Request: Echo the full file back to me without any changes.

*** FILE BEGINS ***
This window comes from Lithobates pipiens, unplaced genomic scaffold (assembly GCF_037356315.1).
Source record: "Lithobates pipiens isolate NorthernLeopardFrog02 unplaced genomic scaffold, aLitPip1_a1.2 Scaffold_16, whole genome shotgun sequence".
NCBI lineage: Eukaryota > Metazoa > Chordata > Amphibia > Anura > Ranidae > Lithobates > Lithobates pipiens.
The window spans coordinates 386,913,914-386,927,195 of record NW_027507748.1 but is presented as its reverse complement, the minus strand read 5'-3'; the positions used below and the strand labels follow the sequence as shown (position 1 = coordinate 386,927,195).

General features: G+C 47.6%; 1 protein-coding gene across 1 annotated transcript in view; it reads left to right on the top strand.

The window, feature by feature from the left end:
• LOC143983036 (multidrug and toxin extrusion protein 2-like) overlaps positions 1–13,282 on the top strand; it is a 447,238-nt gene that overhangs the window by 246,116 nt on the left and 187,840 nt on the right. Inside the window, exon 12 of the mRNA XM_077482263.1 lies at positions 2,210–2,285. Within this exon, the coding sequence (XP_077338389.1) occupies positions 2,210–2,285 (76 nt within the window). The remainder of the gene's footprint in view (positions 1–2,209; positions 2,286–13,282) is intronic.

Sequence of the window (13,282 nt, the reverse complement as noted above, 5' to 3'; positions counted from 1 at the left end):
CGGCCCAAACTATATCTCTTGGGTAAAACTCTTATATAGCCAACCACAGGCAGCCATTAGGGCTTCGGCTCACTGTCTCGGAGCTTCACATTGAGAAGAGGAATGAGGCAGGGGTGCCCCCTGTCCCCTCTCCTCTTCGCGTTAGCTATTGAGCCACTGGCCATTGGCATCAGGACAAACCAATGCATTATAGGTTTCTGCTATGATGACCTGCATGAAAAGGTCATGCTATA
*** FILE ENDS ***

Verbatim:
This window comes from Lithobates pipiens, unplaced genomic scaffold (assembly GCF_037356315.1).
Source record: "Lithobates pipiens isolate NorthernLeopardFrog02 unplaced genomic scaffold, aLitPip1_a1.2 Scaffold_16, whole genome shotgun sequence".
NCBI lineage: Eukaryota > Metazoa > Chordata > Amphibia > Anura > Ranidae > Lithobates > Lithobates pipiens.
The window spans coordinates 386,913,914-386,927,195 of record NW_027507748.1 but is presented as its reverse complement, the minus strand read 5'-3'; the positions used below and the strand labels follow the sequence as shown (position 1 = coordinate 386,927,195).

General features: G+C 47.6%; 1 protein-coding gene across 1 annotated transcript in view; it reads left to right on the top strand.

The window, feature by feature from the left end:
• LOC143983036 (multidrug and toxin extrusion protein 2-like) overlaps positions 1–13,282 on the top strand; it is a 447,238-nt gene that overhangs the window by 246,116 nt on the left and 187,840 nt on the right. Inside the window, exon 12 of the mRNA XM_077482263.1 lies at positions 2,210–2,285. Within this exon, the coding sequence (XP_077338389.1) occupies positions 2,210–2,285 (76 nt within the window). The remainder of the gene's footprint in view (positions 1–2,209; positions 2,286–13,282) is intronic.

Sequence of the window (13,282 nt, the reverse complement as noted above, 5' to 3'; positions counted from 1 at the left end):
CGGCCCAAACTATATCTCTTGGGTAAAACTCTTATATAGCCAACCACAGGCAGCCATTAGGGCTTCGGCTCACTGTCTCGGAGCTTCACATTGAGAAGAGGAATGAGGCAGGGGTGCCCCCTGTCCCCTCTCCTCTTCGCGTTAGCTATTGAGCCACTGGCCATTGGCATCAGGACAAACCAATGCATTATAGGTTTCTGCTATGATGACCTGCATGAAAAGGTCATGCTATA